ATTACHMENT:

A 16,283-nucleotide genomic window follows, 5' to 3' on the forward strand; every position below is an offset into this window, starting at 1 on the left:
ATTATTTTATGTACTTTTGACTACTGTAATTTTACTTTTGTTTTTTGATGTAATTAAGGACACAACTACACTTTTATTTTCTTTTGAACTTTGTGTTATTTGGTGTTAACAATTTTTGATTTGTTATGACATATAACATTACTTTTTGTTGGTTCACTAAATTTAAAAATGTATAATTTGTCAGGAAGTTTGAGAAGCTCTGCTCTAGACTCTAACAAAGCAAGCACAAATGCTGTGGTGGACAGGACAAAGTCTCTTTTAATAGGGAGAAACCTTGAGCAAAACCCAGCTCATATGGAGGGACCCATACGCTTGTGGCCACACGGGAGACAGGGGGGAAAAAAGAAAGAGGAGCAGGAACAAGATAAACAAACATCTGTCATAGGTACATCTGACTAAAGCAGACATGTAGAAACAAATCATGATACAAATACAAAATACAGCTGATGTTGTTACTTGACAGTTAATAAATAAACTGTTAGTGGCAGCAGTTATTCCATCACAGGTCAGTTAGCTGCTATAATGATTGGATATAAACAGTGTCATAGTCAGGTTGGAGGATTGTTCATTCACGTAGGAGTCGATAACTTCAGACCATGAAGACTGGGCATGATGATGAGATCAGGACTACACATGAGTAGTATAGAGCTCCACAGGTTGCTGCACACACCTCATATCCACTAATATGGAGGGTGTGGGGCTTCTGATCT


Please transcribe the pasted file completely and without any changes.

A 16,283-nucleotide genomic window follows, 5' to 3' on the forward strand; every position below is an offset into this window, starting at 1 on the left:
ATTATTTTATGTACTTTTGACTACTGTAATTTTACTTTTGTTTTTTGATGTAATTAAGGACACAACTACACTTTTATTTTCTTTTGAACTTTGTGTTATTTGGTGTTAACAATTTTTGATTTGTTATGACATATAACATTACTTTTTGTTGGTTCACTAAATTTAAAAATGTATAATTTGTCAGGAAGTTTGAGAAGCTCTGCTCTAGACTCTAACAAAGCAAGCACAAATGCTGTGGTGGACAGGACAAAGTCTCTTTTAATAGGGAGAAACCTTGAGCAAAACCCAGCTCATATGGAGGGACCCATACGCTTGTGGCCACACGGGAGACAGGGGGGAAAAAAGAAAGAGGAGCAGGAACAAGATAAACAAACATCTGTCATAGGTACATCTGACTAAAGCAGACATGTAGAAACAAATCATGATACAAATACAAAATACAGCTGATGTTGTTACTTGACAGTTAATAAATAAACTGTTAGTGGCAGCAGTTATTCCATCACAGGTCAGTTAGCTGCTATAATGATTGGATATAAACAGTGTCATAGTCAGGTTGGAGGATTGTTCATTCACGTAGGAGTCGATAACTTCAGACCATGAAGACTGGGCATGATGATGAGATCAGGACTACACATGAGTAGTATAGAGCTCCACAGGTTGCTGCACACACCTCATATCCACTAATATGGAGGGTGTGGGGCTTCTGATCT